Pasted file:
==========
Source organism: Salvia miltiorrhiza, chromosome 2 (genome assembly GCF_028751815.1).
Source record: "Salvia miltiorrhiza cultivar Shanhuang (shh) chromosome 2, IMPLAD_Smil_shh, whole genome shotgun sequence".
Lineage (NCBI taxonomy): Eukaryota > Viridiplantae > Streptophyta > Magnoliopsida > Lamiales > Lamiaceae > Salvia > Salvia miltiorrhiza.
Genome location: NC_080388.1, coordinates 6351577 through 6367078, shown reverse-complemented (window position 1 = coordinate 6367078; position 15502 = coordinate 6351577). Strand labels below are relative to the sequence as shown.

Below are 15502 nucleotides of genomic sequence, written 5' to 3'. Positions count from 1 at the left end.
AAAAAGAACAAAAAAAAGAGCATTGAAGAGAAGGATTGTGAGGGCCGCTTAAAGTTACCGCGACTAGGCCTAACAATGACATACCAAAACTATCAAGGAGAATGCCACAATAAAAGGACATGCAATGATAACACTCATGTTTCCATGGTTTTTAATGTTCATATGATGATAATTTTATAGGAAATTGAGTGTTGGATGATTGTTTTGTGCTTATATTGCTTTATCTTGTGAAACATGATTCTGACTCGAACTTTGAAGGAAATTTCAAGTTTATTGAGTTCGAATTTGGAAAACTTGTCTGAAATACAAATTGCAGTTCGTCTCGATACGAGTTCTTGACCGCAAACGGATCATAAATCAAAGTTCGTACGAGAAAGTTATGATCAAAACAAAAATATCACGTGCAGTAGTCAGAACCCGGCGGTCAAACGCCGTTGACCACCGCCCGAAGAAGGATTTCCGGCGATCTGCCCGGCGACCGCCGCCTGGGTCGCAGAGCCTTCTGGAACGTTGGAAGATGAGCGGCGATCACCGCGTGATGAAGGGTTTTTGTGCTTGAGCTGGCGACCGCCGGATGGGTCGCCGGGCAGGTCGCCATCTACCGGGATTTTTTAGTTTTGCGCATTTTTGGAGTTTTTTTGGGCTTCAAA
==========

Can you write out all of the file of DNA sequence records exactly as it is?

Source organism: Salvia miltiorrhiza, chromosome 2 (genome assembly GCF_028751815.1).
Source record: "Salvia miltiorrhiza cultivar Shanhuang (shh) chromosome 2, IMPLAD_Smil_shh, whole genome shotgun sequence".
Lineage (NCBI taxonomy): Eukaryota > Viridiplantae > Streptophyta > Magnoliopsida > Lamiales > Lamiaceae > Salvia > Salvia miltiorrhiza.
Genome location: NC_080388.1, coordinates 6351577 through 6367078, shown reverse-complemented (window position 1 = coordinate 6367078; position 15502 = coordinate 6351577). Strand labels below are relative to the sequence as shown.

Below are 15502 nucleotides of genomic sequence, written 5' to 3'. Positions count from 1 at the left end.
AAAAAGAACAAAAAAAAGAGCATTGAAGAGAAGGATTGTGAGGGCCGCTTAAAGTTACCGCGACTAGGCCTAACAATGACATACCAAAACTATCAAGGAGAATGCCACAATAAAAGGACATGCAATGATAACACTCATGTTTCCATGGTTTTTAATGTTCATATGATGATAATTTTATAGGAAATTGAGTGTTGGATGATTGTTTTGTGCTTATATTGCTTTATCTTGTGAAACATGATTCTGACTCGAACTTTGAAGGAAATTTCAAGTTTATTGAGTTCGAATTTGGAAAACTTGTCTGAAATACAAATTGCAGTTCGTCTCGATACGAGTTCTTGACCGCAAACGGATCATAAATCAAAGTTCGTACGAGAAAGTTATGATCAAAACAAAAATATCACGTGCAGTAGTCAGAACCCGGCGGTCAAACGCCGTTGACCACCGCCCGAAGAAGGATTTCCGGCGATCTGCCCGGCGACCGCCGCCTGGGTCGCAGAGCCTTCTGGAACGTTGGAAGATGAGCGGCGATCACCGCGTGATGAAGGGTTTTTGTGCTTGAGCTGGCGACCGCCGGATGGGTCGCCGGGCAGGTCGCCATCTACCGGGATTTTTTAGTTTTGCGCATTTTTGGAGTTTTTTTGGGCTTCAAA